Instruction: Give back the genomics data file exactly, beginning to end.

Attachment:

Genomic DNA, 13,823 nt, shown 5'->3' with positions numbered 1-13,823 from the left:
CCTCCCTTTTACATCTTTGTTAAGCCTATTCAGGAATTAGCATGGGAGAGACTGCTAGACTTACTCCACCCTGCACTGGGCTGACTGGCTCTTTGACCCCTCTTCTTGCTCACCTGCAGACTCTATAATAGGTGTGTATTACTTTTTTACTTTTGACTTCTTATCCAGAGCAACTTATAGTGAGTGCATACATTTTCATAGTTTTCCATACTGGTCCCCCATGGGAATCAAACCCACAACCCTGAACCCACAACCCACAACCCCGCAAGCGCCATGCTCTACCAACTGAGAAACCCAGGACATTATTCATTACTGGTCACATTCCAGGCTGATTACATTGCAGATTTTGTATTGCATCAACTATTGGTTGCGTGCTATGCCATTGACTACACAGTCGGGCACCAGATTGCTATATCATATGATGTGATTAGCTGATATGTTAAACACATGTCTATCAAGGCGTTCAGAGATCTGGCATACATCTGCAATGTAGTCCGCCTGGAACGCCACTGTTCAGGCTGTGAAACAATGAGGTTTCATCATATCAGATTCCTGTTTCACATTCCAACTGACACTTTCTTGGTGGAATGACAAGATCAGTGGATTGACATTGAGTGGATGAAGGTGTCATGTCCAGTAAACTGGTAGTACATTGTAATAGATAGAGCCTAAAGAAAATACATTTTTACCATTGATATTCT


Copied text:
Genomic DNA, 13,823 nt, shown 5'->3' with positions numbered 1-13,823 from the left:
CCTCCCTTTTACATCTTTGTTAAGCCTATTCAGGAATTAGCATGGGAGAGACTGCTAGACTTACTCCACCCTGCACTGGGCTGACTGGCTCTTTGACCCCTCTTCTTGCTCACCTGCAGACTCTATAATAGGTGTGTATTACTTTTTTACTTTTGACTTCTTATCCAGAGCAACTTATAGTGAGTGCATACATTTTCATAGTTTTCCATACTGGTCCCCCATGGGAATCAAACCCACAACCCTGAACCCACAACCCACAACCCCGCAAGCGCCATGCTCTACCAACTGAGAAACCCAGGACATTATTCATTACTGGTCACATTCCAGGCTGATTACATTGCAGATTTTGTATTGCATCAACTATTGGTTGCGTGCTATGCCATTGACTACACAGTCGGGCACCAGATTGCTATATCATATGATGTGATTAGCTGATATGTTAAACACATGTCTATCAAGGCGTTCAGAGATCTGGCATACATCTGCAATGTAGTCCGCCTGGAACGCCACTGTTCAGGCTGTGAAACAATGAGGTTTCATCATATCAGATTCCTGTTTCACATTCCAACTGACACTTTCTTGGTGGAATGACAAGATCAGTGGATTGACATTGAGTGGATGAAGGTGTCATGTCCAGTAAACTGGTAGTACATTGTAATAGATAGAGCCTAAAGAAAATACATTTTTACCATTGATATTCT